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Mrs Bear

So Sad...

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Went to the Christmas party at my mother's (dementia) care home last night. She's way past being able to enjoy it, so Mr B and I take turns to sit with her upstairs.

There is a poor old thing who is always wandering about with her coat on, asking if anyone can take her home. This has been going on for over a year - I always say, sorry, I haven't got the car today. But last night while I was upstairs she was very upset, saying she had to get home, her mother would be wondering where she was. The staff were very good and kind, saying it was too late now and very cold out, why didn't she go to bed, come on, she was very tired.

But she started crying, very upset, saying she had to speak to her mother first, she must speak to her mother...

So terribly sad. Should explain to anyone unfamiliar, it's no use telling anyone like this, however gently, that parents are long dead, they will only get very upset and forget within minutes or even seconds anyway, and ask again. No matter how often you say it they cannot retain anything.

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Shes very lonely and misses her mum.

The sad state of many people these days...dementia or not.

Some things just cant be cured with a pill..only a higher power can fix these people.

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I had similar experiences when my Mother was going through this. It is very sad but unavoidable. The main thing is that the care home is 'caring', not all are. There is a lot of money to be made in this sector and it seems to often rely on staff who are barely on minimum wages.

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I had similar experiences when my Mother was going through this. It is very sad but unavoidable. The main thing is that the care home is 'caring', not all are. There is a lot of money to be made in this sector and it seems to often rely on staff who are barely on minimum wages.

+1

Personally, I think that we need a Nye Bevan with the foresight to realise that the care for elderly people now needs a grand new plan and a separate organisation to the NHS. An organisation that can challenge the NHS to actually care for elderly people - we all will be there one day.

Alas, there are no Nye Bevans in Parliament and the economics of the UK means there is no money.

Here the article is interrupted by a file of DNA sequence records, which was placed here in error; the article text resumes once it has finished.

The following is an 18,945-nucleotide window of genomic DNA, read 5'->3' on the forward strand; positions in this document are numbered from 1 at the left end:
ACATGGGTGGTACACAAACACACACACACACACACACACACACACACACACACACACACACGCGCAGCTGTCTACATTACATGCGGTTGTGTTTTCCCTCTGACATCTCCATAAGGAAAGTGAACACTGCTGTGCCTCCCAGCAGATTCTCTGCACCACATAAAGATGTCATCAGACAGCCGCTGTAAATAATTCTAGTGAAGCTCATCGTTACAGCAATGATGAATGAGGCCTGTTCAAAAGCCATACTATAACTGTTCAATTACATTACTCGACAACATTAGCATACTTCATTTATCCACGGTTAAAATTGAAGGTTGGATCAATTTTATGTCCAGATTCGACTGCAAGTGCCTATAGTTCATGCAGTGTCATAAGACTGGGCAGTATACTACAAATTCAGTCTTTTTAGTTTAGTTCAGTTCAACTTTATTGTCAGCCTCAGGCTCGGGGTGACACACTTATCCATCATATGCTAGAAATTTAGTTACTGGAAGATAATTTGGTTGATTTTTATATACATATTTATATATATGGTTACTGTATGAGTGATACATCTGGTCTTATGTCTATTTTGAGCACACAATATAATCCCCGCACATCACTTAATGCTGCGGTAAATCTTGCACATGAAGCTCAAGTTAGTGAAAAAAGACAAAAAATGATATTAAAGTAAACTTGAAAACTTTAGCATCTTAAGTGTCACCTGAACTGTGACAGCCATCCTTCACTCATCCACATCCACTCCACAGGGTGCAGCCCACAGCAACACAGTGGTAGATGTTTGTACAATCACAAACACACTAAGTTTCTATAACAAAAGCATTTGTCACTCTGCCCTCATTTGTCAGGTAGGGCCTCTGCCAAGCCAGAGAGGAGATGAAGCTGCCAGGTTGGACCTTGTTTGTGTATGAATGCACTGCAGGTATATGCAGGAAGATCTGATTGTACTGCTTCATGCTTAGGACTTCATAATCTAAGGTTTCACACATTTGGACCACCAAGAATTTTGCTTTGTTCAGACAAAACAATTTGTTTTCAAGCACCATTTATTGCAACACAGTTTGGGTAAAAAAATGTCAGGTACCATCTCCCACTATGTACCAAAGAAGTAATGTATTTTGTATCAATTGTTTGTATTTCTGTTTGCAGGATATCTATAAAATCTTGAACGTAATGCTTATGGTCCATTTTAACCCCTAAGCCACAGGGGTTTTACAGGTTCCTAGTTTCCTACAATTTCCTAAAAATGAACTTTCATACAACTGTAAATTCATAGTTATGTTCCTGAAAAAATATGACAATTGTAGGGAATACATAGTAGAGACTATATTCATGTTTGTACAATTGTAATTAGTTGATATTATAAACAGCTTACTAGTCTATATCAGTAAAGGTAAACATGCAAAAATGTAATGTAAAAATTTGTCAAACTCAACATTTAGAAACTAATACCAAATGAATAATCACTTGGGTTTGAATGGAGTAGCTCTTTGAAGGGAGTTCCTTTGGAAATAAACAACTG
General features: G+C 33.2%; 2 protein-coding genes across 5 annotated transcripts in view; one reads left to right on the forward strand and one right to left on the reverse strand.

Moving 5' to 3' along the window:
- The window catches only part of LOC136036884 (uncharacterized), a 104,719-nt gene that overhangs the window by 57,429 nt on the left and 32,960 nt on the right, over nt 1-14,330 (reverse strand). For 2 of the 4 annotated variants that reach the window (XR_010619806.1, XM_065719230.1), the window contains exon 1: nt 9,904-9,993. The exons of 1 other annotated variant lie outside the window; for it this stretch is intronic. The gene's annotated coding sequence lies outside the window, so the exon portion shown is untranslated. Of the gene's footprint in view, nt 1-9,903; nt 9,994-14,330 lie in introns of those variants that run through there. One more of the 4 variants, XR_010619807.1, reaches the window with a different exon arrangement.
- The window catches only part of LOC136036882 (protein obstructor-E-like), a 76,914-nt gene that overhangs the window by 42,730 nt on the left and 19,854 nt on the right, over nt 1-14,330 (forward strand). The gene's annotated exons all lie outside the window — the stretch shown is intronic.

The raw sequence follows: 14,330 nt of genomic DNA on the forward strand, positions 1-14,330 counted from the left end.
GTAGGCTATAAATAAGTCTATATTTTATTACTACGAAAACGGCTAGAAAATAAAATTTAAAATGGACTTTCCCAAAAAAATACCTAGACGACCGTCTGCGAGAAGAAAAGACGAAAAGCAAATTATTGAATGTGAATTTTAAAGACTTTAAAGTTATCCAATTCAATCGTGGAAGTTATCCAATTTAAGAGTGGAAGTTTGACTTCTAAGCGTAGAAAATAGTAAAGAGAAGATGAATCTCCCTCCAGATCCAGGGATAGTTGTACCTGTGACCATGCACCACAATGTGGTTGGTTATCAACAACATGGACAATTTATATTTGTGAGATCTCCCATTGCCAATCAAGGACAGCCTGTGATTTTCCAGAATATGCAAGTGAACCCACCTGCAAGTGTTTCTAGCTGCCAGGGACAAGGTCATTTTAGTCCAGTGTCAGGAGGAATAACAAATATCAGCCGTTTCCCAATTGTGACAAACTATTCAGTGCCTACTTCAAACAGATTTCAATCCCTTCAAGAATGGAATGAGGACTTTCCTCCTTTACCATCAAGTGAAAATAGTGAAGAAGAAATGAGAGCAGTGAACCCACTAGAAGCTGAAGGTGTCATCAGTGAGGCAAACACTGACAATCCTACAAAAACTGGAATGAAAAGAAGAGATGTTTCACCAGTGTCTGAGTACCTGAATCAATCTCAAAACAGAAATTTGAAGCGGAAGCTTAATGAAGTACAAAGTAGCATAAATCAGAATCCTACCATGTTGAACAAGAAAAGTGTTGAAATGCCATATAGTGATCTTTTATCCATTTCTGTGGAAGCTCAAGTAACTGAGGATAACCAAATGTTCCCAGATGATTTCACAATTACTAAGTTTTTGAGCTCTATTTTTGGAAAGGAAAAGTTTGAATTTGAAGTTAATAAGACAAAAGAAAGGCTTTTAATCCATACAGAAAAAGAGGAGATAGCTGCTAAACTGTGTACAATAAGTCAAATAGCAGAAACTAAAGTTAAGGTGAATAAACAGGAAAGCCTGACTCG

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+1

Personally, I think that we need a Nye Bevan with the foresight to realise that the care for elderly people now needs a grand new plan and a separate organisation to the NHS. An organisation that can challenge the NHS to actually care for elderly people - we all will be there one day.

Alas, there are no Nye Bevans in Parliament and the economics of the UK means there is no money.

The NHS is incapable of caring...it is a construct.

Only people can GIVE the care needed.

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It is sad to see but it is all part of life's journey, different for us all...it is as if some revert back to a child like state where they are totally dependent on others.....why look even Mrs Thatcher became a shadow of her former self, nobody is immune.... Give thanks to every independent healthy day.....nobody can guarantee tomorrow.

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The NHS is incapable of caring...it is a construct.

Only people can GIVE the care needed.

True, and must say hospital staff were very good with my mother when she was in with a broken hip. She was v stroppy on and off, telling them she was going to tell her father of them and he'd have them all put in prison - she was over 90 at the time.

At one point one of the nurses replied 'Well, I've just spoken to your father, and he says you've got to eat your lunch!' lol

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I shall write the tale of "MrPin's'" Sh1t Christmas when I have done it! I am now in the same boat!

Might not be too bad, Mr P - I have heard of many people doing very well and happily in CHs, and physical health often improves. Everything crossed for you.

My mother went through a long phase of wanting to go and see her parents. I would just say, yes, maybe we'll go tomorrow, when the roads aren't so busy/icy/whatever. It always satisfied her, thank heavens.

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Might not be too bad, Mr P - I have heard of many people doing very well and happily in CHs, and physical health often improves. Everything crossed for you.

My mother went through a long phase of wanting to go and see her parents. I would just say, yes, maybe we'll go tomorrow, when the roads aren't so busy/icy/whatever. It always satisfied her, thank heavens.

Well I will go there on Christmas day! I don't think she will want to see her parents. Let's see if she knows who I am!

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The NHS is incapable of caring...it is a construct.

Only people can GIVE the care needed.

If only we could make a society that cared for other people, but then humans are so greedy and self centred

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I shall be spending Christmas Day at a care home with my mother, who has advanced dementia.

I know, from experience, that the conversation will be:

"What day is it?"

"It's Christmas Day, mum. Merry Christmas".